7.5 Magnitude Earthquake Strikes Papua New Guinea
Papua New Guinea was hit by a 7.5-magnitude earthquake on Monday, the strongest earthquake to ever hit the Pacific nation. The quake, which struck about 55 miles south of Porgera, triggered landslides that knocked out power lines and damaged roads across the Pacific island. Thus far, at least 20 people have died, according to CNN.
Scores of aftershocks, including a 6.0 earthquake on Tuesday, have hampered rescue efforts over the past two days. The government has sent out disaster management teams including defense personnel to those affected areas.
"There are communities that have suffered from this natural disaster, and we are sending our soldiers and other Government agencies to support our people in their time of need," Papua New Guinea Prime Minister Peter O'Neil said in a statement on his official Facebook account.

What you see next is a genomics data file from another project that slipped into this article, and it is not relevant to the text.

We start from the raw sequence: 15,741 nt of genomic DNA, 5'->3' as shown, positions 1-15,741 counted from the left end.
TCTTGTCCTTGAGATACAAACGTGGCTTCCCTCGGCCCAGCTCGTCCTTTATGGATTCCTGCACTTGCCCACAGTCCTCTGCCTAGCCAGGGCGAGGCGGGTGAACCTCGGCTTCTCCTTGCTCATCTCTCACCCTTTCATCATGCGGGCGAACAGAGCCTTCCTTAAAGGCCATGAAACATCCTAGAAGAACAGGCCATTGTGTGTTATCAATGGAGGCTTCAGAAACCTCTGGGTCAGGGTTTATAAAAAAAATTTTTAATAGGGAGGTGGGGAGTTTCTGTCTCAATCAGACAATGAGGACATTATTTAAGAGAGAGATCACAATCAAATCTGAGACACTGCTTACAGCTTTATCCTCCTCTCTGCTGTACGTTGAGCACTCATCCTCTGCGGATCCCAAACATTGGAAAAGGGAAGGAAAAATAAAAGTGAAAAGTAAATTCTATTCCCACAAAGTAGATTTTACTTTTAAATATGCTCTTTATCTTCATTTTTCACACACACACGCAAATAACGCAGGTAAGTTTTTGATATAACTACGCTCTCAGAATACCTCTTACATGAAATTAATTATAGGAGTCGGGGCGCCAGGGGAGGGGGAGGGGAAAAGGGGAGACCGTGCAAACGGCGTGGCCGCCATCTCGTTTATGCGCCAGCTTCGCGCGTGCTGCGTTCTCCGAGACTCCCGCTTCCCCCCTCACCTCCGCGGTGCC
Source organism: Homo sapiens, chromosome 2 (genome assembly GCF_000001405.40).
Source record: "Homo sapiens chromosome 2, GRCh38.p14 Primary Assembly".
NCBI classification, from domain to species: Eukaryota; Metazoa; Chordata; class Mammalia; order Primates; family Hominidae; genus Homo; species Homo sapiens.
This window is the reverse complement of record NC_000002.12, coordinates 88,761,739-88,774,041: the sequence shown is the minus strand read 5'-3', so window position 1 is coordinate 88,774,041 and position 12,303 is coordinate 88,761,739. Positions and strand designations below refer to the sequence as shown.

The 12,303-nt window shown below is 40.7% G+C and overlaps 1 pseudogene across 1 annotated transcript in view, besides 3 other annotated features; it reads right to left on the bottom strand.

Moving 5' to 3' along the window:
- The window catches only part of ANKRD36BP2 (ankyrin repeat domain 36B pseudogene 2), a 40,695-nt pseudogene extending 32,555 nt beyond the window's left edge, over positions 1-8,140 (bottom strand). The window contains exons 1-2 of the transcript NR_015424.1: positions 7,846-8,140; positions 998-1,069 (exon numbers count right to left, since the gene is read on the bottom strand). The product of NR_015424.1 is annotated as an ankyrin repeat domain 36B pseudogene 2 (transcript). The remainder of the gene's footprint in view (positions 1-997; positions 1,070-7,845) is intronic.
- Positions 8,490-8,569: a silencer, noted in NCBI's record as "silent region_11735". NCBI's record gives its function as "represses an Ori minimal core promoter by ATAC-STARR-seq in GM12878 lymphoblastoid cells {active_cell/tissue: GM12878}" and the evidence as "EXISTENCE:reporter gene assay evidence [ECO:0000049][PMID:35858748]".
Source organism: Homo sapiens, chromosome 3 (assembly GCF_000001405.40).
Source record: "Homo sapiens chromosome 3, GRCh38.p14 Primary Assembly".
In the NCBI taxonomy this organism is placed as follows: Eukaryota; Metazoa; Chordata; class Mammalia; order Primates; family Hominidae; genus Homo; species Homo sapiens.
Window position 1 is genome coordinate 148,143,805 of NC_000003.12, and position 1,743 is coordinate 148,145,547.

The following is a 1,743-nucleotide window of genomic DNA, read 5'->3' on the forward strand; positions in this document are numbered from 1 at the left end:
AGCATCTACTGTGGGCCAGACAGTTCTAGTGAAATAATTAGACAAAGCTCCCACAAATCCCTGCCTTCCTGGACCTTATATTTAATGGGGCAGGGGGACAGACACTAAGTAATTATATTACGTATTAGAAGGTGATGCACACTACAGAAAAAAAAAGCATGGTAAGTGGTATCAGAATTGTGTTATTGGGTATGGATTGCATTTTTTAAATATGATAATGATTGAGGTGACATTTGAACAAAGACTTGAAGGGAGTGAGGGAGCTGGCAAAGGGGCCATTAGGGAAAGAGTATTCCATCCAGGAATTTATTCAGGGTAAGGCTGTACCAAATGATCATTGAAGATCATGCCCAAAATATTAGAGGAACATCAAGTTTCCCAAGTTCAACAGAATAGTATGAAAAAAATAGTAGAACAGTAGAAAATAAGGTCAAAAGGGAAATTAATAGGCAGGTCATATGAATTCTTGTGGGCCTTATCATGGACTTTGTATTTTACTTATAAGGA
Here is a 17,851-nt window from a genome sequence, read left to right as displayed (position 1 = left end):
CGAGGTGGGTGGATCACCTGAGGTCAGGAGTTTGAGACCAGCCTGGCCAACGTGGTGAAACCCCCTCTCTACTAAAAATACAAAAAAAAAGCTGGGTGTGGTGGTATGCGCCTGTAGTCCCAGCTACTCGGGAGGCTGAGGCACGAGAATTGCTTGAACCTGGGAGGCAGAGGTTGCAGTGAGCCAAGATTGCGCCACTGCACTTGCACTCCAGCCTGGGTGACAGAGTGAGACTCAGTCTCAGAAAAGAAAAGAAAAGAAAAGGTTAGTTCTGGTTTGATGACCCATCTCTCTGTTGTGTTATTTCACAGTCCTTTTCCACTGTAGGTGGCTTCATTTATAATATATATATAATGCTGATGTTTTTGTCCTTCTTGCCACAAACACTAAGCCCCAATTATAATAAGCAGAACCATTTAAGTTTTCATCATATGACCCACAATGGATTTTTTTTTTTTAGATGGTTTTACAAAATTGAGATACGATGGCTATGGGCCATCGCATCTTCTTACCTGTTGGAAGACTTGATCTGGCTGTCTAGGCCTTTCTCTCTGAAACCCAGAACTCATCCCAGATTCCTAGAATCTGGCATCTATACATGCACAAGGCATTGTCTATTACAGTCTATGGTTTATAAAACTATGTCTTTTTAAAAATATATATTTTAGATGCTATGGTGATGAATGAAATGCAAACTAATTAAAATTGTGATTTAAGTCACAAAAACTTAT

Australia's government officials had already received a request for help from Papua New Guinean Government and would be providing a RAAF C-130 to conduct aerial surveillance and logistical support to the Papua New Guinea Defense Force, CNN reports.
Due to its position in the so-called Pacific Ring of Fire, Papua New Guinea experiences a significant amount of seismic activity. In 1998, part of Papua New Guinea's northern coast was devastated by a tsunami, generated by a 7.0-magnitude quake.
Home to about 7 million people, Papua New Guinea is a popular tourist destination located on the eastern half of the island of New Guinea. Currently, there are no tsunami warnings issued at this time, as stated by the US Pacific Tsunami Centre.